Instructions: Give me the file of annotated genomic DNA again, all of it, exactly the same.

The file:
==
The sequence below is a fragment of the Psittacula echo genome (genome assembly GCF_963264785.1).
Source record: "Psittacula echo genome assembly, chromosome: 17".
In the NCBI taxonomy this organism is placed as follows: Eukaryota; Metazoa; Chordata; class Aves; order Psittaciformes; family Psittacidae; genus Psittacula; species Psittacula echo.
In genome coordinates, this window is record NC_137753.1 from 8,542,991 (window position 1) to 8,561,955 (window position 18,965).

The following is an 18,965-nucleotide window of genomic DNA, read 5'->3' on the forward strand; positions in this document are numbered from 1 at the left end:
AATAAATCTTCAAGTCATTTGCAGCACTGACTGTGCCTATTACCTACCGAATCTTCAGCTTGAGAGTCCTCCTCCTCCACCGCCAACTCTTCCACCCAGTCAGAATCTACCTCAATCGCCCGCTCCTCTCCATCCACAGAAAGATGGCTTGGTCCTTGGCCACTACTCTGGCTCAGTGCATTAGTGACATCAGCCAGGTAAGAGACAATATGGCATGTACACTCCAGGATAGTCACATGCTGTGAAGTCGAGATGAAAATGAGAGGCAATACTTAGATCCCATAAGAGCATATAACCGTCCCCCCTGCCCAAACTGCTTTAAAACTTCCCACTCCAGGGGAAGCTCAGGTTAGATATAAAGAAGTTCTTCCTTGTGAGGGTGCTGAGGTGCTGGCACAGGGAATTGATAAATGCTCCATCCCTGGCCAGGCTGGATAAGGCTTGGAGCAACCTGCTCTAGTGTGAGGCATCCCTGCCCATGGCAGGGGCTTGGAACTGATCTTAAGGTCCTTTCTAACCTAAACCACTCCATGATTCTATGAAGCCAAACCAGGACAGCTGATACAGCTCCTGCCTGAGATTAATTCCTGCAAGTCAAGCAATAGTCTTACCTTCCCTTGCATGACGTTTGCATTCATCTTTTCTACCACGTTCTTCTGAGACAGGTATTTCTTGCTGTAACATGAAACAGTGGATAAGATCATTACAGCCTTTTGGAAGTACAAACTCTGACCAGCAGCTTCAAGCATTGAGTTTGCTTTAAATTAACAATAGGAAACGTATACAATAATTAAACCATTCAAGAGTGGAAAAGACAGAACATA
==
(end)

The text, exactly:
The sequence below is a fragment of the Psittacula echo genome (genome assembly GCF_963264785.1).
Source record: "Psittacula echo genome assembly, chromosome: 17".
In the NCBI taxonomy this organism is placed as follows: Eukaryota; Metazoa; Chordata; class Aves; order Psittaciformes; family Psittacidae; genus Psittacula; species Psittacula echo.
In genome coordinates, this window is record NC_137753.1 from 8,542,991 (window position 1) to 8,561,955 (window position 18,965).

The following is an 18,965-nucleotide window of genomic DNA, read 5'->3' on the forward strand; positions in this document are numbered from 1 at the left end:
AATAAATCTTCAAGTCATTTGCAGCACTGACTGTGCCTATTACCTACCGAATCTTCAGCTTGAGAGTCCTCCTCCTCCACCGCCAACTCTTCCACCCAGTCAGAATCTACCTCAATCGCCCGCTCCTCTCCATCCACAGAAAGATGGCTTGGTCCTTGGCCACTACTCTGGCTCAGTGCATTAGTGACATCAGCCAGGTAAGAGACAATATGGCATGTACACTCCAGGATAGTCACATGCTGTGAAGTCGAGATGAAAATGAGAGGCAATACTTAGATCCCATAAGAGCATATAACCGTCCCCCCTGCCCAAACTGCTTTAAAACTTCCCACTCCAGGGGAAGCTCAGGTTAGATATAAAGAAGTTCTTCCTTGTGAGGGTGCTGAGGTGCTGGCACAGGGAATTGATAAATGCTCCATCCCTGGCCAGGCTGGATAAGGCTTGGAGCAACCTGCTCTAGTGTGAGGCATCCCTGCCCATGGCAGGGGCTTGGAACTGATCTTAAGGTCCTTTCTAACCTAAACCACTCCATGATTCTATGAAGCCAAACCAGGACAGCTGATACAGCTCCTGCCTGAGATTAATTCCTGCAAGTCAAGCAATAGTCTTACCTTCCCTTGCATGACGTTTGCATTCATCTTTTCTACCACGTTCTTCTGAGACAGGTATTTCTTGCTGTAACATGAAACAGTGGATAAGATCATTACAGCCTTTTGGAAGTACAAACTCTGACCAGCAGCTTCAAGCATTGAGTTTGCTTTAAATTAACAATAGGAAACGTATACAATAATTAAACCATTCAAGAGTGGAAAAGACAGAACATA